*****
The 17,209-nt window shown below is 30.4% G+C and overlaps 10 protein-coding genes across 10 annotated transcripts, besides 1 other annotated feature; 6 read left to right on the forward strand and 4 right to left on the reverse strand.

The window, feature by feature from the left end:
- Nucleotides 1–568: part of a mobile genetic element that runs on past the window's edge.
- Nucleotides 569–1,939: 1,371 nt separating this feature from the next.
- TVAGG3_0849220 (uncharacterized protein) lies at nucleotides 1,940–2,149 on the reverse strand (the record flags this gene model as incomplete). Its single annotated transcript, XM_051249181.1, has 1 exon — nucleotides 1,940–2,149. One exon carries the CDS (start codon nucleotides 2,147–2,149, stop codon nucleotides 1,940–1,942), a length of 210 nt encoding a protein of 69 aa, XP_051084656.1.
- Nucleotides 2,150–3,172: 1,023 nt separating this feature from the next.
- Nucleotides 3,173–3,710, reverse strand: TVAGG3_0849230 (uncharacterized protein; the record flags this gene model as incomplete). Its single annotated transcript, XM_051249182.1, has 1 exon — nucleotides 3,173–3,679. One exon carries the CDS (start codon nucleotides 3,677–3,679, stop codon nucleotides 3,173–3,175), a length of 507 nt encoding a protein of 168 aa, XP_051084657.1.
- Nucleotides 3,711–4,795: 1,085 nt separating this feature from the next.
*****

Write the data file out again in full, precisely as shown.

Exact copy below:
The 17,209-nt window shown below is 30.4% G+C and overlaps 10 protein-coding genes across 10 annotated transcripts, besides 1 other annotated feature; 6 read left to right on the forward strand and 4 right to left on the reverse strand.

The window, feature by feature from the left end:
- Nucleotides 1–568: part of a mobile genetic element that runs on past the window's edge.
- Nucleotides 569–1,939: 1,371 nt separating this feature from the next.
- TVAGG3_0849220 (uncharacterized protein) lies at nucleotides 1,940–2,149 on the reverse strand (the record flags this gene model as incomplete). Its single annotated transcript, XM_051249181.1, has 1 exon — nucleotides 1,940–2,149. One exon carries the CDS (start codon nucleotides 2,147–2,149, stop codon nucleotides 1,940–1,942), a length of 210 nt encoding a protein of 69 aa, XP_051084656.1.
- Nucleotides 2,150–3,172: 1,023 nt separating this feature from the next.
- Nucleotides 3,173–3,710, reverse strand: TVAGG3_0849230 (uncharacterized protein; the record flags this gene model as incomplete). Its single annotated transcript, XM_051249182.1, has 1 exon — nucleotides 3,173–3,679. One exon carries the CDS (start codon nucleotides 3,677–3,679, stop codon nucleotides 3,173–3,175), a length of 507 nt encoding a protein of 168 aa, XP_051084657.1.
- Nucleotides 3,711–4,795: 1,085 nt separating this feature from the next.